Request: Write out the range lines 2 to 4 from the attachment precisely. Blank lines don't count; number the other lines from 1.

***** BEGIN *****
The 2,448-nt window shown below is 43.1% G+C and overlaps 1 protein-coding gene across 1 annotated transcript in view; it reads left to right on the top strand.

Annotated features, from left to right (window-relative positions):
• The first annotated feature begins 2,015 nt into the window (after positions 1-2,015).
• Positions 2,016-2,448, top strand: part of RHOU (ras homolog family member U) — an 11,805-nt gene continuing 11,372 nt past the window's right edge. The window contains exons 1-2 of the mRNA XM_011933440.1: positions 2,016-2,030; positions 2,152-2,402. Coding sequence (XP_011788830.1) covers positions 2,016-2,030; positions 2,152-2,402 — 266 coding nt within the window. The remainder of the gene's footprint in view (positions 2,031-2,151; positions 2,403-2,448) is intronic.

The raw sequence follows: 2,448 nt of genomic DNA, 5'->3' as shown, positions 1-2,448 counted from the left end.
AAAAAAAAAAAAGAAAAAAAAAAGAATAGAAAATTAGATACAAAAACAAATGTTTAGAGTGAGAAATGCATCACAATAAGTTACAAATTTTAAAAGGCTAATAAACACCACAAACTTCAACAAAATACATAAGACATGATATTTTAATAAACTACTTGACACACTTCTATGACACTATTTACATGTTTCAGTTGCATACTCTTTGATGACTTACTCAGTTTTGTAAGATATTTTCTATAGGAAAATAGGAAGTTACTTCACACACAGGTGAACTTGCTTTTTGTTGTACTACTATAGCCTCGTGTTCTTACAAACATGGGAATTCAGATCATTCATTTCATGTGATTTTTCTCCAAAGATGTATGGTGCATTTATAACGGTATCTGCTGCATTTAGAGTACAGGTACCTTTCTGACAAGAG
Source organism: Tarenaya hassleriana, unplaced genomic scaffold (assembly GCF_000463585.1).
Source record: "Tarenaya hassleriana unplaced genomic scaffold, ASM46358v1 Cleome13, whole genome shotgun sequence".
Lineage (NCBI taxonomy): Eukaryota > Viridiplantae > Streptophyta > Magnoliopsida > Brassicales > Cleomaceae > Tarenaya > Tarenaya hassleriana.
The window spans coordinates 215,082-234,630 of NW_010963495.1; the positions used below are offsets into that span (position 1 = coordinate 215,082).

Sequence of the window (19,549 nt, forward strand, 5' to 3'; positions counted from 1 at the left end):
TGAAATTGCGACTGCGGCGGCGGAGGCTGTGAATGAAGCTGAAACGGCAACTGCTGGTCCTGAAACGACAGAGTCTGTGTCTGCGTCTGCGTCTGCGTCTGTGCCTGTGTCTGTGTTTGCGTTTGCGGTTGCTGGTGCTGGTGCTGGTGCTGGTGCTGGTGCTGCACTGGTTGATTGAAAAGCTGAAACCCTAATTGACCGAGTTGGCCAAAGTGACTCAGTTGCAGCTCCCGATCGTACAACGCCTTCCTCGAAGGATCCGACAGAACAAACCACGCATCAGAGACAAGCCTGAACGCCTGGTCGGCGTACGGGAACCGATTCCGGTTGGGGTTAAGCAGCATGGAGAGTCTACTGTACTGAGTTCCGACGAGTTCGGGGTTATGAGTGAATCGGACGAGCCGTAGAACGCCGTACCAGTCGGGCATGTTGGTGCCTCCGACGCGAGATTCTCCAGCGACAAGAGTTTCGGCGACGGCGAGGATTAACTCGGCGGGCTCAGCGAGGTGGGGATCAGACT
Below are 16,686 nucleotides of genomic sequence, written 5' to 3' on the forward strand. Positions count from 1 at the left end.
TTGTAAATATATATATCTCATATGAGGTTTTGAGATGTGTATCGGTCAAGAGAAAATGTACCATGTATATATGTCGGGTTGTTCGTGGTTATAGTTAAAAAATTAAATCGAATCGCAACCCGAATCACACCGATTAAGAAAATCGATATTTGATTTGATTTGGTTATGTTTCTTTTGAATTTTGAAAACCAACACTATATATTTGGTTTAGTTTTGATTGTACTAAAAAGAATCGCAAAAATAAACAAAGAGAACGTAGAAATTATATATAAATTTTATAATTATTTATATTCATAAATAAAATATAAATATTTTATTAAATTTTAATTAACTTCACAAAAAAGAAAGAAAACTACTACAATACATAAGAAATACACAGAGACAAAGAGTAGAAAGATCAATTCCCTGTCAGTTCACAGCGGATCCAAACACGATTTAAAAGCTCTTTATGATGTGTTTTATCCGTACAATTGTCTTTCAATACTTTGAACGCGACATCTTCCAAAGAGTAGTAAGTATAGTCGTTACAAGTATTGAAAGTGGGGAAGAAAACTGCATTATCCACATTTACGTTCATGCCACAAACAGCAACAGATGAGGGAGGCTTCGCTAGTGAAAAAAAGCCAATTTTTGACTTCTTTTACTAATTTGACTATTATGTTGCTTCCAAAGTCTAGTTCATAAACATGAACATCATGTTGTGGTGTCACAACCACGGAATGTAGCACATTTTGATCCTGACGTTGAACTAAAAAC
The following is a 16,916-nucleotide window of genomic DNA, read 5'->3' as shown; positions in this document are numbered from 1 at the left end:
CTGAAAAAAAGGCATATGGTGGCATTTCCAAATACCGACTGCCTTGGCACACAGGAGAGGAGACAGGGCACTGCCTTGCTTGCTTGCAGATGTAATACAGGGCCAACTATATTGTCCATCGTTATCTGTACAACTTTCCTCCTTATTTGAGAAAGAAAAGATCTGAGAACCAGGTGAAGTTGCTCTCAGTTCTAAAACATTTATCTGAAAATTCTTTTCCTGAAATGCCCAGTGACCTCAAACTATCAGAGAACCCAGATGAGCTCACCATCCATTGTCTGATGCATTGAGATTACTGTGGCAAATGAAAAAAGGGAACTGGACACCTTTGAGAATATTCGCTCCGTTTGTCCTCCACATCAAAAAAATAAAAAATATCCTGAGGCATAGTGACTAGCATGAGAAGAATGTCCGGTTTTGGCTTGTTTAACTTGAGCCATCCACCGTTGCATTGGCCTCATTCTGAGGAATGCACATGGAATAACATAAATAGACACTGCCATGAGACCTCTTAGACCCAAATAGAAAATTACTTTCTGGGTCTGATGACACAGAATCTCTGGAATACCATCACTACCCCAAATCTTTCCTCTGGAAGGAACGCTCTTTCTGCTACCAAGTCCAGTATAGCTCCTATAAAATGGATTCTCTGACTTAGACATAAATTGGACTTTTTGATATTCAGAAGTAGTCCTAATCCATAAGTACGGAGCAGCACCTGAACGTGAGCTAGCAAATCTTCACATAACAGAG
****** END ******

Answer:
Annotated features, from left to right (window-relative positions):
• The first annotated feature begins 2,015 nt into the window (after positions 1-2,015).
• Positions 2,016-2,448, top strand: part of RHOU (ras homolog family member U) — an 11,805-nt gene continuing 11,372 nt past the window's right edge. The window contains exons 1-2 of the mRNA XM_011933440.1: positions 2,016-2,030; positions 2,152-2,402. Coding sequence (XP_011788830.1) covers positions 2,016-2,030; positions 2,152-2,402 — 266 coding nt within the window. The remainder of the gene's footprint in view (positions 2,031-2,151; positions 2,403-2,448) is intronic.